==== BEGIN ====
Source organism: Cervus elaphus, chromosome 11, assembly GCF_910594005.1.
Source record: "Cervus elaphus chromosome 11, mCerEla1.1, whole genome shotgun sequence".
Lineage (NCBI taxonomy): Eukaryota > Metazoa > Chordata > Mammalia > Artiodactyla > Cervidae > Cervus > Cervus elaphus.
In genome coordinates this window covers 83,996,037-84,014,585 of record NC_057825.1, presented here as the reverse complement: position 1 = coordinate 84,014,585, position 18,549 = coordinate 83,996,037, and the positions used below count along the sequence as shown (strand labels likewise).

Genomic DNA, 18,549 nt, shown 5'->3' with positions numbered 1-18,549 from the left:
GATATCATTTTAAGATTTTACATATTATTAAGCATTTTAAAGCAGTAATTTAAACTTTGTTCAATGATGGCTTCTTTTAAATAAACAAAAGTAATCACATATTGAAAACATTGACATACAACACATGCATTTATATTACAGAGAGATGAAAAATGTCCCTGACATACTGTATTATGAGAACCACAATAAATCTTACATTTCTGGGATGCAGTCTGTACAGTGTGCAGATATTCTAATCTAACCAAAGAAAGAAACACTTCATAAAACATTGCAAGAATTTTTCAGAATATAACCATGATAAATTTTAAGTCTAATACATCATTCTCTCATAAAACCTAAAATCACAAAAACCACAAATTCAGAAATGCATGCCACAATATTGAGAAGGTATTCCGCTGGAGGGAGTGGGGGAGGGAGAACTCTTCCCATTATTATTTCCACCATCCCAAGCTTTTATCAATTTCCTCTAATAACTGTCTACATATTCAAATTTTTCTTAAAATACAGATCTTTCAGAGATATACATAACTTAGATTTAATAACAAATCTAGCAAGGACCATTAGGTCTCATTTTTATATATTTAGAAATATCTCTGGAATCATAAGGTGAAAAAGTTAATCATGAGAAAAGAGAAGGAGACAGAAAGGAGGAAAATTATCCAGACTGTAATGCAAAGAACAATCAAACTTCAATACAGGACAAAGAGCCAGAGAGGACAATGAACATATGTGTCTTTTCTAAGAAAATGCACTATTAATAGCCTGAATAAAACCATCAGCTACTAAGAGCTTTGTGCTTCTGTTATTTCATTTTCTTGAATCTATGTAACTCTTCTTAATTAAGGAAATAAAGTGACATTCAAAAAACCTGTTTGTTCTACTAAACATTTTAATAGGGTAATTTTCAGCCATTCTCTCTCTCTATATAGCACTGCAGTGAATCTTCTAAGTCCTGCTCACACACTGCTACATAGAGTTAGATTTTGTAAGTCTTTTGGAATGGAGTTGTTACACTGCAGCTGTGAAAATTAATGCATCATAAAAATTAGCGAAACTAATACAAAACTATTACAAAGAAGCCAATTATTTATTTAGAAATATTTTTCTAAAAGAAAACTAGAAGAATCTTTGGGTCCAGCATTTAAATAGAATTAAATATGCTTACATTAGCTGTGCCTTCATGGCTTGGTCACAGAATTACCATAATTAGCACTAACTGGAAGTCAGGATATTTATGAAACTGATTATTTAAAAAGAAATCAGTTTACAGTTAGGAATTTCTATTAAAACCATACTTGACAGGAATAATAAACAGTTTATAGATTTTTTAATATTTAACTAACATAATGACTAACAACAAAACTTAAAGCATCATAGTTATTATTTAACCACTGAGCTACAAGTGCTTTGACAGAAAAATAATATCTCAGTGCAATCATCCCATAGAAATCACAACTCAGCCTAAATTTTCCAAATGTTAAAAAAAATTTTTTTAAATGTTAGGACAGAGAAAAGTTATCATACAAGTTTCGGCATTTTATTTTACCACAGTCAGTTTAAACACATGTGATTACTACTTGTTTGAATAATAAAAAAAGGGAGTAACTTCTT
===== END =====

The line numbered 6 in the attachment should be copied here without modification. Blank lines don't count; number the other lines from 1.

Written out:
GATATCATTTTAAGATTTTACATATTATTAAGCATTTTAAAGCAGTAATTTAAACTTTGTTCAATGATGGCTTCTTTTAAATAAACAAAAGTAATCACATATTGAAAACATTGACATACAACACATGCATTTATATTACAGAGAGATGAAAAATGTCCCTGACATACTGTATTATGAGAACCACAATAAATCTTACATTTCTGGGATGCAGTCTGTACAGTGTGCAGATATTCTAATCTAACCAAAGAAAGAAACACTTCATAAAACATTGCAAGAATTTTTCAGAATATAACCATGATAAATTTTAAGTCTAATACATCATTCTCTCATAAAACCTAAAATCACAAAAACCACAAATTCAGAAATGCATGCCACAATATTGAGAAGGTATTCCGCTGGAGGGAGTGGGGGAGGGAGAACTCTTCCCATTATTATTTCCACCATCCCAAGCTTTTATCAATTTCCTCTAATAACTGTCTACATATTCAAATTTTTCTTAAAATACAGATCTTTCAGAGATATACATAACTTAGATTTAATAACAAATCTAGCAAGGACCATTAGGTCTCATTTTTATATATTTAGAAATATCTCTGGAATCATAAGGTGAAAAAGTTAATCATGAGAAAAGAGAAGGAGACAGAAAGGAGGAAAATTATCCAGACTGTAATGCAAAGAACAATCAAACTTCAATACAGGACAAAGAGCCAGAGAGGACAATGAACATATGTGTCTTTTCTAAGAAAATGCACTATTAATAGCCTGAATAAAACCATCAGCTACTAAGAGCTTTGTGCTTCTGTTATTTCATTTTCTTGAATCTATGTAACTCTTCTTAATTAAGGAAATAAAGTGACATTCAAAAAACCTGTTTGTTCTACTAAACATTTTAATAGGGTAATTTTCAGCCATTCTCTCTCTCTATATAGCACTGCAGTGAATCTTCTAAGTCCTGCTCACACACTGCTACATAGAGTTAGATTTTGTAAGTCTTTTGGAATGGAGTTGTTACACTGCAGCTGTGAAAATTAATGCATCATAAAAATTAGCGAAACTAATACAAAACTATTACAAAGAAGCCAATTATTTATTTAGAAATATTTTTCTAAAAGAAAACTAGAAGAATCTTTGGGTCCAGCATTTAAATAGAATTAAATATGCTTACATTAGCTGTGCCTTCATGGCTTGGTCACAGAATTACCATAATTAGCACTAACTGGAAGTCAGGATATTTATGAAACTGATTATTTAAAAAGAAATCAGTTTACAGTTAGGAATTTCTATTAAAACCATACTTGACAGGAATAATAAACAGTTTATAGATTTTTTAATATTTAACTAACATAATGACTAACAACAAAACTTAAAGCATCATAGTTATTATTTAACCACTGAGCTACAAGTGCTTTGACAGAAAAATAATATCTCAGTGCAATCATCCCATAGAAATCACAACTCAGCCTAAATTTTCCAAATGTTAAAAAAAATTTTTTTAAATGTTAGGACAGAGAAAAGTTATCATACAAGTTTCGGCATTTTATTTTACCACAGTCAGTTTAAACACATGTGATTACTACTTGTTTGAATAATAAAAAAAGGGAGTAACTTCTT